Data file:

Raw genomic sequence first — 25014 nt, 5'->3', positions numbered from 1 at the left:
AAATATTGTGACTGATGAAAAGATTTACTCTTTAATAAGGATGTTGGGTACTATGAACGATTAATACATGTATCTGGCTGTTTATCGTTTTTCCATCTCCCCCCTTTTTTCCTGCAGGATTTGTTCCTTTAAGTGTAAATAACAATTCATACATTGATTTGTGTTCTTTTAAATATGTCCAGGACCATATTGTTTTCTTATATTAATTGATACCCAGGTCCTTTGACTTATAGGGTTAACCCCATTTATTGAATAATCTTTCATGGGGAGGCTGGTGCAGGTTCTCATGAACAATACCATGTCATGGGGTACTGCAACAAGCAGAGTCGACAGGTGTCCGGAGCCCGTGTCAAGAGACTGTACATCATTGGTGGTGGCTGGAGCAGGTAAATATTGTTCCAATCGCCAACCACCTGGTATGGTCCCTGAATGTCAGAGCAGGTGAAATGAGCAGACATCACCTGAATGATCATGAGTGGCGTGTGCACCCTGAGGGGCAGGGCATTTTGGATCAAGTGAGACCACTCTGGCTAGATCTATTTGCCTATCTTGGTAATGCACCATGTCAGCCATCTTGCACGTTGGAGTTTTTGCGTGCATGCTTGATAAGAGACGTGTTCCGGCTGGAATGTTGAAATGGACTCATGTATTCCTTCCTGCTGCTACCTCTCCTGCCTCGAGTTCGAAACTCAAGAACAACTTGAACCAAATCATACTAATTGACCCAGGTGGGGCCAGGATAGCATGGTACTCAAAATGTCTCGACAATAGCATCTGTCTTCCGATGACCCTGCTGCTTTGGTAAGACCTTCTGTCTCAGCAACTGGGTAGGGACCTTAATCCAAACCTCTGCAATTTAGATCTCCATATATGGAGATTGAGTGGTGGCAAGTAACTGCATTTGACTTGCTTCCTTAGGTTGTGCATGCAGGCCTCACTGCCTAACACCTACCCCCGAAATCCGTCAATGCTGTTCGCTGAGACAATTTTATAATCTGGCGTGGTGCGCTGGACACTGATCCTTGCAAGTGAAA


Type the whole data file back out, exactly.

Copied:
Raw genomic sequence first — 25014 nt, 5'->3', positions numbered from 1 at the left:
AAATATTGTGACTGATGAAAAGATTTACTCTTTAATAAGGATGTTGGGTACTATGAACGATTAATACATGTATCTGGCTGTTTATCGTTTTTCCATCTCCCCCCTTTTTTCCTGCAGGATTTGTTCCTTTAAGTGTAAATAACAATTCATACATTGATTTGTGTTCTTTTAAATATGTCCAGGACCATATTGTTTTCTTATATTAATTGATACCCAGGTCCTTTGACTTATAGGGTTAACCCCATTTATTGAATAATCTTTCATGGGGAGGCTGGTGCAGGTTCTCATGAACAATACCATGTCATGGGGTACTGCAACAAGCAGAGTCGACAGGTGTCCGGAGCCCGTGTCAAGAGACTGTACATCATTGGTGGTGGCTGGAGCAGGTAAATATTGTTCCAATCGCCAACCACCTGGTATGGTCCCTGAATGTCAGAGCAGGTGAAATGAGCAGACATCACCTGAATGATCATGAGTGGCGTGTGCACCCTGAGGGGCAGGGCATTTTGGATCAAGTGAGACCACTCTGGCTAGATCTATTTGCCTATCTTGGTAATGCACCATGTCAGCCATCTTGCACGTTGGAGTTTTTGCGTGCATGCTTGATAAGAGACGTGTTCCGGCTGGAATGTTGAAATGGACTCATGTATTCCTTCCTGCTGCTACCTCTCCTGCCTCGAGTTCGAAACTCAAGAACAACTTGAACCAAATCATACTAATTGACCCAGGTGGGGCCAGGATAGCATGGTACTCAAAATGTCTCGACAATAGCATCTGTCTTCCGATGACCCTGCTGCTTTGGTAAGACCTTCTGTCTCAGCAACTGGGTAGGGACCTTAATCCAAACCTCTGCAATTTAGATCTCCATATATGGAGATTGAGTGGTGGCAAGTAACTGCATTTGACTTGCTTCCTTAGGTTGTGCATGCAGGCCTCACTGCCTAACACCTACCCCCGAAATCCGTCAATGCTGTTCGCTGAGACAATTTTATAATCTGGCGTGGTGCGCTGGACACTGATCCTTGCAAGTGAAA